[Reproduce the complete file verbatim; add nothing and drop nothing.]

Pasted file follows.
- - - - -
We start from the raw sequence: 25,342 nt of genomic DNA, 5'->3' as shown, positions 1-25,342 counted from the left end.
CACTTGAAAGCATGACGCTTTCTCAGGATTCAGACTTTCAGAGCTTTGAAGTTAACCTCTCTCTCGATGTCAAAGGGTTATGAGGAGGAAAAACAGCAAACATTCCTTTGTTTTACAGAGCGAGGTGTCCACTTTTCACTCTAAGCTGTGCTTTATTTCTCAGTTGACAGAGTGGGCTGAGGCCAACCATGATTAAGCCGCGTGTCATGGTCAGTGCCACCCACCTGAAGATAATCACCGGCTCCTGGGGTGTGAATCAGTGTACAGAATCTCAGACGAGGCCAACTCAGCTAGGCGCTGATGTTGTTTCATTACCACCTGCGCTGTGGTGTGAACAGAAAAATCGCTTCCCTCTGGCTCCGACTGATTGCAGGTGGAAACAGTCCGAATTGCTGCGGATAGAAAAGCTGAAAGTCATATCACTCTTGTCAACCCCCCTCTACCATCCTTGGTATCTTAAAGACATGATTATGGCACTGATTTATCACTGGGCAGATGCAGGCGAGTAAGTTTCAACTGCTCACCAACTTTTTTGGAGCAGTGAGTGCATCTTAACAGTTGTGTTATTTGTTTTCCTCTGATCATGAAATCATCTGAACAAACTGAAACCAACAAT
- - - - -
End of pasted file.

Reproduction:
We start from the raw sequence: 25,342 nt of genomic DNA, 5'->3' as shown, positions 1-25,342 counted from the left end.
CACTTGAAAGCATGACGCTTTCTCAGGATTCAGACTTTCAGAGCTTTGAAGTTAACCTCTCTCTCGATGTCAAAGGGTTATGAGGAGGAAAAACAGCAAACATTCCTTTGTTTTACAGAGCGAGGTGTCCACTTTTCACTCTAAGCTGTGCTTTATTTCTCAGTTGACAGAGTGGGCTGAGGCCAACCATGATTAAGCCGCGTGTCATGGTCAGTGCCACCCACCTGAAGATAATCACCGGCTCCTGGGGTGTGAATCAGTGTACAGAATCTCAGACGAGGCCAACTCAGCTAGGCGCTGATGTTGTTTCATTACCACCTGCGCTGTGGTGTGAACAGAAAAATCGCTTCCCTCTGGCTCCGACTGATTGCAGGTGGAAACAGTCCGAATTGCTGCGGATAGAAAAGCTGAAAGTCATATCACTCTTGTCAACCCCCCTCTACCATCCTTGGTATCTTAAAGACATGATTATGGCACTGATTTATCACTGGGCAGATGCAGGCGAGTAAGTTTCAACTGCTCACCAACTTTTTTGGAGCAGTGAGTGCATCTTAACAGTTGTGTTATTTGTTTTCCTCTGATCATGAAATCATCTGAACAAACTGAAACCAACAAT